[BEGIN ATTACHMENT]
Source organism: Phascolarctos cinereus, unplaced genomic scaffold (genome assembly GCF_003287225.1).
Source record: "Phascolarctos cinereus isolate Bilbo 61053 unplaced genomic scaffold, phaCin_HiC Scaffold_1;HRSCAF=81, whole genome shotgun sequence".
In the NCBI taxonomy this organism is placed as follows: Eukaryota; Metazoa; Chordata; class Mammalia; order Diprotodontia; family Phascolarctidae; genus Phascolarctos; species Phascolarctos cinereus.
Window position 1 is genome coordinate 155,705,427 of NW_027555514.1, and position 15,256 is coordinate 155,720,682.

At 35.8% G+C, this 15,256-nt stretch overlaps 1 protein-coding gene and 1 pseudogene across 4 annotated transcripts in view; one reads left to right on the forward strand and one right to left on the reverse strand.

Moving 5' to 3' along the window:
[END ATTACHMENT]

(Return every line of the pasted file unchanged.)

Source organism: Phascolarctos cinereus, unplaced genomic scaffold (genome assembly GCF_003287225.1).
Source record: "Phascolarctos cinereus isolate Bilbo 61053 unplaced genomic scaffold, phaCin_HiC Scaffold_1;HRSCAF=81, whole genome shotgun sequence".
In the NCBI taxonomy this organism is placed as follows: Eukaryota; Metazoa; Chordata; class Mammalia; order Diprotodontia; family Phascolarctidae; genus Phascolarctos; species Phascolarctos cinereus.
Window position 1 is genome coordinate 155,705,427 of NW_027555514.1, and position 15,256 is coordinate 155,720,682.

At 35.8% G+C, this 15,256-nt stretch overlaps 1 protein-coding gene and 1 pseudogene across 4 annotated transcripts in view; one reads left to right on the forward strand and one right to left on the reverse strand.

Moving 5' to 3' along the window: